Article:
Here are brief overviews of my current research projects:
- “Techno-Ecologies and Professional Development: Profiles from CCCC Certificate of Writing Excellence Awardees”: As the most recent stage of a long-term study, we were awarded a CCCC Emergent Researcher Award to support the next stage of our study, which involves site visits to seven universities so we may gather data that will enrich our understandings of how writing programs and the various institutions within which they are situated prepare and provide ongoing support for instructors in writing programs that require students to produce digital artifacts and that have won the CCCC Certificate of Writing Excellence. This research project began in 2012, and my collaborators Dr. Stacy Kastner and Dr. Alison Witte and I previously published on our findings from a pilot survey that directors at 41 Rhetoric and Writing PhD programs responded to. We have conducted an extensive literature review, which we presented on at the Thomas R. Watson Conference at the University of Louisville in October 2016. We also revised our original survey and conducted interviews with the folks who worked on the recently published CCCC Statement on Preparing Teachers of College Writing.
- Feminist Connections: Transversals in Rhetoric, Media, and Activismn edited collection completed with collaborators Dr. Katherine Fredlund and Dr. Jessica Ouellette: Taking a non-chronological approach to the study of feminist rhetoric, Feminist Connections introduces Rhetorical Transversal Methodology (RTM). RTM destabilizes traditional understandings of rhetorical practices that are bound to linear conceptions of time, fixed ideas about space, and a privileging of content and media by directing scholars to study feminist rhetoric not as a series of unconnected, seemingly contradictory rhetorical acts but as rhetorical acts whose similarities are hidden by the normally central aspects of time, content, and media. Contributors to this volume use RTM in order to illustrate that in the ever-shifting landscape of feminisms, the rhetorical practices feminists use remain surprisingly consistent despite the emergence of new forms of media and a move toward intersectional feminism. By placing the seemingly disparate into conversation, the essays collected here look for connections, patterns, and repetitions that contribute to an increased understanding of feminist rhetoric and activist movements. The collection is under contract and currently awaiting board approval. The complete revised manuscript of this collection was submitted on February 1, 2019.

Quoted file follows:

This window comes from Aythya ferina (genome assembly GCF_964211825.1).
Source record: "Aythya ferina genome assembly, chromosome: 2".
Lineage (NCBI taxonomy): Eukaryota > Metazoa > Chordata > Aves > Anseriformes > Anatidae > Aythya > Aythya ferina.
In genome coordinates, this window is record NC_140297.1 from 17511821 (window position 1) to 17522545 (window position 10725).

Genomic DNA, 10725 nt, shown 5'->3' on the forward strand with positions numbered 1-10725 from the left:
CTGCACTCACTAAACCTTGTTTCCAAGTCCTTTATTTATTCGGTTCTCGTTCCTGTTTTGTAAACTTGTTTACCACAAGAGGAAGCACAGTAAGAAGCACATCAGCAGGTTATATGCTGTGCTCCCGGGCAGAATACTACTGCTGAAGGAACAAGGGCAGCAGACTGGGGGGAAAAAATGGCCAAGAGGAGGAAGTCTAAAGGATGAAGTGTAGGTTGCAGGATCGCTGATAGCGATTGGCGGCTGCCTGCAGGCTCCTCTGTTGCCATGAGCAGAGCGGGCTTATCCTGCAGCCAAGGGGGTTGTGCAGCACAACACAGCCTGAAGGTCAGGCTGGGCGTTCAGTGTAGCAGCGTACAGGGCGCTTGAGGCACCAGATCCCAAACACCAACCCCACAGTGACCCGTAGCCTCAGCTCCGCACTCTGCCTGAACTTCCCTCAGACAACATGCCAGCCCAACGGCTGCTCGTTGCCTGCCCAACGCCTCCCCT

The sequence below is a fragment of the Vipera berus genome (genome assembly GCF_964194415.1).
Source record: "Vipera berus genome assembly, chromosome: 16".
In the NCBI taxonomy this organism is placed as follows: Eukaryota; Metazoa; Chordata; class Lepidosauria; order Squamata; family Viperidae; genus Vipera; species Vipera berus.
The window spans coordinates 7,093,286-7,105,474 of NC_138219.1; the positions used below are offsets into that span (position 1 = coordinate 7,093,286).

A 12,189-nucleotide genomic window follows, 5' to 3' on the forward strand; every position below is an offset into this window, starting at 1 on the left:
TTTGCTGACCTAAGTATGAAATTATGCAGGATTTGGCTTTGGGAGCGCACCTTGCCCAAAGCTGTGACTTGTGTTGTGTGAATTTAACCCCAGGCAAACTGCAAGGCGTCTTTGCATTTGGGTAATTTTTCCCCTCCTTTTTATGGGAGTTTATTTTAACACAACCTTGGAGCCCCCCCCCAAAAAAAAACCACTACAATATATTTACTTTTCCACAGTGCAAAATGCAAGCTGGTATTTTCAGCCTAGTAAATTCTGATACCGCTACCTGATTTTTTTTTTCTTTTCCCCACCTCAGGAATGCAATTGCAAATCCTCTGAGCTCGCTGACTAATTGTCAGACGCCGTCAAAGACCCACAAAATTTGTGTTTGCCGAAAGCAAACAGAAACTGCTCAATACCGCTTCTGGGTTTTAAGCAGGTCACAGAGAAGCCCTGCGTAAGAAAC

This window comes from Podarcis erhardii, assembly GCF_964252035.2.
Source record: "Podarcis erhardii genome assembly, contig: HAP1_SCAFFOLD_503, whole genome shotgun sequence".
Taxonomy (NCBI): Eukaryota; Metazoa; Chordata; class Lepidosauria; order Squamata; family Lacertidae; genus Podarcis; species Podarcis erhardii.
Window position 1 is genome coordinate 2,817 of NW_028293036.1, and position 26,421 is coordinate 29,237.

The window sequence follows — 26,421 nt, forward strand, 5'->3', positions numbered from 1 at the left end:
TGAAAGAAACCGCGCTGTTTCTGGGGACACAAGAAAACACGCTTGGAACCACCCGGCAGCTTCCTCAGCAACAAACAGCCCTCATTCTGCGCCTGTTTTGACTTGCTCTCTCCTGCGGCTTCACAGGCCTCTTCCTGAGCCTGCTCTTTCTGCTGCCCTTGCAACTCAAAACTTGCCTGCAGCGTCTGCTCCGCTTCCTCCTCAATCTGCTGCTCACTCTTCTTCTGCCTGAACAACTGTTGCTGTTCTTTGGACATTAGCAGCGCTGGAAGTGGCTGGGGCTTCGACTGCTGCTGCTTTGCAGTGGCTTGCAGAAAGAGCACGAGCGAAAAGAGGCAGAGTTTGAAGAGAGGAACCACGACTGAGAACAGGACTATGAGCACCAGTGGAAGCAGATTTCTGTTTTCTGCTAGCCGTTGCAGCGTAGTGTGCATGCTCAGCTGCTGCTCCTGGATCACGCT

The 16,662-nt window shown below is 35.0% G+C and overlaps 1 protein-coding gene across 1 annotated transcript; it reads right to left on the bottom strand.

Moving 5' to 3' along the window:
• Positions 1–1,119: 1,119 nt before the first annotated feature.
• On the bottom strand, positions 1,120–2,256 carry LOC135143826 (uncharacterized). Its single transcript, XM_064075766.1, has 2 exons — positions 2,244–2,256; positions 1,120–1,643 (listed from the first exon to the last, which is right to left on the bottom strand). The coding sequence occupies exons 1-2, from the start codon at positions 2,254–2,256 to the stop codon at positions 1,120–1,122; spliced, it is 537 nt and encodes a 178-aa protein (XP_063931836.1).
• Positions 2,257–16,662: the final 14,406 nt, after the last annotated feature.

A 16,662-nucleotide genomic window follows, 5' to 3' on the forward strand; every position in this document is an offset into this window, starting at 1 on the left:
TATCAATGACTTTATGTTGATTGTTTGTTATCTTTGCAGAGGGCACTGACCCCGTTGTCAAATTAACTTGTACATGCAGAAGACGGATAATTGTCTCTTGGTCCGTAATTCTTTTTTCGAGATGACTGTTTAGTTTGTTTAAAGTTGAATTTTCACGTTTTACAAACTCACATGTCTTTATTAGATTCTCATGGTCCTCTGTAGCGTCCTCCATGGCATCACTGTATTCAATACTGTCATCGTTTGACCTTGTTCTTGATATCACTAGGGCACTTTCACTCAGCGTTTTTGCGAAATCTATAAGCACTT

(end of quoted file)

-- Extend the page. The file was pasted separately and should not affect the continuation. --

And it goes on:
- Along with Dr. Emily Goodman, I have co-facilitated the Liberal Arts+Feminism Wikipedia Edit-a-Thon at Transylvania University for the past three years. We have prepared an article discussing the pedagogical uses of such an event.
To view slightly older work, you can also click on the “Dissertation” tab to read an abstract of my dissertation and to view related texts presented to BGSU’s Rhetoric and Writing program.
Panelist. “Seeking Feminist Connections with Rhetorical Transversal Methodology.” Feminisms and Rhetorics Conference. James Madison University. Harrisonburg, VA. November 2019.
Panelist. “Profiling Digital Writing Assignments and Professional Development in CCCC
Writing Program Certificate of Excellence Awardees.” Conference on College Composition and Communication (CCCC). Pittsburgh, PA. March 2019.
Panelist. “Making the Familiar Matter: Mapping Technology Ecologies as a Method for Making Everyday Structures and Relationships Visible.” Thomas R. Watson Conference on Rhetoric and Composition. University of Louisville. Louisville, KY. October 2018.
Panelist. “Administration without Tenure: A Roundtable Discussion on Institutional Positioning and Strategy.” CCCC. Kansas City, MO. March 2018.
Panelist. “Feminist Connections: Rhetorical Strategies from the Suffragists to the Cyberfeminists.” Feminisms and Rhetorics Conference. Dayton, OH. October 2017.
“Study Title: Community-Sponsored Literate Activity and Technofeminism: Ethnographic Inquiry of Feministing.” Research Exchange 1. REx: The Research Exchange Index: A Peer-Reviewed Cumulative Database of International Writing Research. Web. 2016.
“Study Title: ‘In Dark Corners Only’: Technology Instruction and Teacher Preparation in Rhet/Comp PhD Programs.” Research Exchange 1. REx: The Research Exchange Index: A Peer-Reviewed Cumulative Database of International Writing Research. Web. 2016.
Selected previous publications:
“Writing Teachers for Twenty-First Century Writers: A Gap in Graduate Education.” Co-authors Stacy Kastner and Alison Witte. Pedagogy: Critical Approaches to Teaching Literature, Language, Composition, and Culture. 15.1 (Jan. 2015): 45-57. Print.
Rev. of Literate Zeal: Gender and the Making of a New Yorker Ethos by Janet Carey Eldred. Composition Studies 41.1 (Spring 2013): 137-40. Print.
Rev. of Rhetorica in Motion: Feminist Rhetorical Methods and Methodologies by Eileen Schell and K.J. Rawson. Co-authors Em Hurford, Stacy Kastner, Jeff Kirchoff, Lee Nickoson, and Kate Spike. Feminist Teacher 22.2 (2012): 160-62. Print.
“Cyberfeminists at Play: Lessons on Literacy and Activism from a Girls’ Computer Camp.” Co-authors Kristine Blair, Katherine Fredlund, Em Hurford, Stacy Kastner, and Alison Witte. Feminist Teacher 22.1 (2011): 43-59.